THERE have been strong but mixed feelings about the Government’s decision to allow people to withdraw from their own Employees Provident Fund (EPF) Account 1.
On one hand, some are agreeable with the gesture as it allows them to settle any outstanding repayments that they may have accumulated post-moratorium. On the other, some are outraged by the decision and believe that it’s a bad idea for the long run.
This is mainly because the EPF is the sole mandatory retirement saving for those in the private sector, especially those in the medium and lower ranks with limited funds.
Therefore, it is best if the funds are left alone until retirement as the EPF pay good dividends and it has many schemes to release these funds periodically in the best interest of the contributors’ upkeep in in the future.
Instead, the Government should introduce a scheme that is similar to the National Higher Education Fund (PTPTN) to provide loans at minimum interest and are only repayable when the borrowers’ economic situation improves.
A concerned Malaysian citizen, who wishes to remain unnamed, commented in a news portal: “If the Government continues to allow the people to withdraw from their EPF, it is believed that they will not be able to recover the amount for later use when they really need it.
“The Perikatan Nasional government is having a bloated budget to fatten their own pockets and has no intention of helping the rakyat in need.”
Another Malaysian citizen said: “It is very clear that some politicians are not worried about the future of the people.
“If the Government cannot even help these people with some money now, how are they going to help these poor people when they are too old to work and face a similar situation as now. Will the politicians then withdraw their own EPF savings and help those who may be suffering?”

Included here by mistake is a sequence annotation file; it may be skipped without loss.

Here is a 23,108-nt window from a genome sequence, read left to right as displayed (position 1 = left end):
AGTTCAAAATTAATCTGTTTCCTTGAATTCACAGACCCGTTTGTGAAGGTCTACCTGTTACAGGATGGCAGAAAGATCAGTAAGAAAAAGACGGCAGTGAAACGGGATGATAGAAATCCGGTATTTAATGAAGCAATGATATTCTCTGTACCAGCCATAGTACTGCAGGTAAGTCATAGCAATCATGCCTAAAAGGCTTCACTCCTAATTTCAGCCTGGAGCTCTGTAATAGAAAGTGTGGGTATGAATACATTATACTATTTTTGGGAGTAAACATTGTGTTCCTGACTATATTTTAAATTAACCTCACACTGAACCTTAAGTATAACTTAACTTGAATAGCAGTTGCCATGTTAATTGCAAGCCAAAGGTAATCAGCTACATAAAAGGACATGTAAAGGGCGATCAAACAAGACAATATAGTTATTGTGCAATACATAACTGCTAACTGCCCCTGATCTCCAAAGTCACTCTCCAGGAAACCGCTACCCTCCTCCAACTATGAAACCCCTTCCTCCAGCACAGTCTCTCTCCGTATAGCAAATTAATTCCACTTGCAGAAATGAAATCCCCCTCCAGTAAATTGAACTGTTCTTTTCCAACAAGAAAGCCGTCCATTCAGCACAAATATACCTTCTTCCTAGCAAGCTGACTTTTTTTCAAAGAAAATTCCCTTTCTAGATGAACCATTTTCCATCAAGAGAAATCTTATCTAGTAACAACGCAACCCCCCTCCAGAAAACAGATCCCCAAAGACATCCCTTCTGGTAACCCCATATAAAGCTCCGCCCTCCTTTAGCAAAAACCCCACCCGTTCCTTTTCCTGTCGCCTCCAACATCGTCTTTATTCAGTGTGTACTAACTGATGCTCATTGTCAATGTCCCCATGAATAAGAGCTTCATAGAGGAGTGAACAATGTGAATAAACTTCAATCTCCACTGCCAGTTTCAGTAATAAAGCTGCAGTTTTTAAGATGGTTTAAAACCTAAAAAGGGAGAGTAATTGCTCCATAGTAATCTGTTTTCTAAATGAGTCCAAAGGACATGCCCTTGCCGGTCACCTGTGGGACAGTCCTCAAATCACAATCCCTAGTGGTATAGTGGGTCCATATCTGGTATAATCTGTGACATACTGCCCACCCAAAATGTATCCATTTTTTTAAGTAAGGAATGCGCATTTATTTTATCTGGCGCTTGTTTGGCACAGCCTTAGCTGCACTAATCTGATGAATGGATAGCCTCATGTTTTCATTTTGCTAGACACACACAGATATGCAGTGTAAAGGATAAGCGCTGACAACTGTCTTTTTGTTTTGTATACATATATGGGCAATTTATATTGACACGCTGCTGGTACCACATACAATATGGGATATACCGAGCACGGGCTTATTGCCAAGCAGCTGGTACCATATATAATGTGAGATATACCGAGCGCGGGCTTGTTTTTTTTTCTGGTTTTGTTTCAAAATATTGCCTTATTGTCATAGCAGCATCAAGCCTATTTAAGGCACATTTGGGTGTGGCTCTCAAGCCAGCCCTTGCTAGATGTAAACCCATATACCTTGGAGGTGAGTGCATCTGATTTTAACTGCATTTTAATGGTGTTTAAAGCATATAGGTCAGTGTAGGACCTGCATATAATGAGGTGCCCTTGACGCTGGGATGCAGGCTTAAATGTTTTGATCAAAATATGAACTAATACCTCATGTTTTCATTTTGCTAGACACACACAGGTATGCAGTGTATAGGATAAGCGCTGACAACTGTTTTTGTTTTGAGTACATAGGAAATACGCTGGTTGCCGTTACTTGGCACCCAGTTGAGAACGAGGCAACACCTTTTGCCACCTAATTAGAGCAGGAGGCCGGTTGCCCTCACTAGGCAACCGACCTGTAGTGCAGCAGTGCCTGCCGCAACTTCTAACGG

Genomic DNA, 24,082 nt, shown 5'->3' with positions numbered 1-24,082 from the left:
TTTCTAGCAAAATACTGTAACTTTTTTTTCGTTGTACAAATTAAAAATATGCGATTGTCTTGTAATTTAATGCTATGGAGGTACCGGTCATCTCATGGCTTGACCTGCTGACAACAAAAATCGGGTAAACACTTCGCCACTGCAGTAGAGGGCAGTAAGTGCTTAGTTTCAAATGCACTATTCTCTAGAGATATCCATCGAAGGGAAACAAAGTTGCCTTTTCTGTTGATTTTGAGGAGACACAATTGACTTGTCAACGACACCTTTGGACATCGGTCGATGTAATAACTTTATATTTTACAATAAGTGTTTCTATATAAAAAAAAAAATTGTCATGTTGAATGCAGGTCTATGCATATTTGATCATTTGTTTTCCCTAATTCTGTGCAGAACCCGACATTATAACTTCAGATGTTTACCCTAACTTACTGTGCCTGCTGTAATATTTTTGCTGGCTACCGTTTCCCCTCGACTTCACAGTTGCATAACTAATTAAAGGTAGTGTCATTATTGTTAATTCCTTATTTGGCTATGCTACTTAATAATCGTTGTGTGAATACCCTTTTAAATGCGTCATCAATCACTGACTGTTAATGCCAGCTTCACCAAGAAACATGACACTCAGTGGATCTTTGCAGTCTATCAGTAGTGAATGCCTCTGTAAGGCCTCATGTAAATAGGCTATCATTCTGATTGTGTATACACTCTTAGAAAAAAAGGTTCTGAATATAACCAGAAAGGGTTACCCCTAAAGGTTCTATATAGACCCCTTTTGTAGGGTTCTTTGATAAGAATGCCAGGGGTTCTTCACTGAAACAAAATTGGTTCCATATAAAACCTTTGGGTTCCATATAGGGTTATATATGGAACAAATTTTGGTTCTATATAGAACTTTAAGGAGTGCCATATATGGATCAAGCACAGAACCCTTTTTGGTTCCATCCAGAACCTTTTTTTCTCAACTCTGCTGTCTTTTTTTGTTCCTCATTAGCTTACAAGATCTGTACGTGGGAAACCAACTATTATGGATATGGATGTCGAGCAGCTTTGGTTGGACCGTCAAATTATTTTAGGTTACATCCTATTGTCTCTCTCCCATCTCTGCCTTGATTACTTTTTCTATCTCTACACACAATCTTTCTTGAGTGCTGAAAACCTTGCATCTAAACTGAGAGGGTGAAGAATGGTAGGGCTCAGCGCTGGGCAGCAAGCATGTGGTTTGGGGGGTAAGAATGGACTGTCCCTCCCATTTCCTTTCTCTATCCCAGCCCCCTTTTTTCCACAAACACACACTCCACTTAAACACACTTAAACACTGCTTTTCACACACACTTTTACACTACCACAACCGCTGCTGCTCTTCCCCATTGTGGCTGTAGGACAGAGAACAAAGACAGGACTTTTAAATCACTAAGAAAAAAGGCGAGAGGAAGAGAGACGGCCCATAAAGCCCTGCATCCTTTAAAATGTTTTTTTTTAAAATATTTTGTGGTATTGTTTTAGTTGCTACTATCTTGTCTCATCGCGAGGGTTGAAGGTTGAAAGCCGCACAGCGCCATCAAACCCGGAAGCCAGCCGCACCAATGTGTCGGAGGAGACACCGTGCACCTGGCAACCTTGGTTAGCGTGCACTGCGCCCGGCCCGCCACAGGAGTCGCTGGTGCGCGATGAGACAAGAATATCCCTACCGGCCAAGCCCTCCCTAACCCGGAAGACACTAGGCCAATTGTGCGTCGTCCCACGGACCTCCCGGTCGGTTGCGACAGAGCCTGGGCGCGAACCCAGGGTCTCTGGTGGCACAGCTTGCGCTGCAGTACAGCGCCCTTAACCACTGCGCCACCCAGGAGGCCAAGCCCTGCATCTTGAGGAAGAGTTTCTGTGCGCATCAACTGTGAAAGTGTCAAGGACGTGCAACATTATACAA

Resonating the sentiment, Malaysian Trade Union Congress (MTUC) Sarawak secretary Andrew Lo said that the Government, MPs and policymakers should be ashamed of themselves for implementing this method.
“We all should be embarrassed that in 2020, the year that we are supposed to be in a fully developed nation, workers are so desperate that they have to resort to dig into their retirement savings to survive,” he said.
A worry that never goes away
The concern regarding retirement funds is not a new topic. In 2017, a joint study by Visa and Credit Counselling and Debt Management Agency revealed that over 50% of Malaysian were not financially ready for retirement.
Ironically, back then, even EPF expressed concern with the spending habits of its contributors after finding that so many of them tend to deplete their savings within three to five years of retirement.
At the moment, with the current financial climate and uncertain environment, the only real advice that people should heed close to heart is to just be more prudent with the expenditure during retirement, considering it’s a period where income would be much lower. – Dec 12, 2020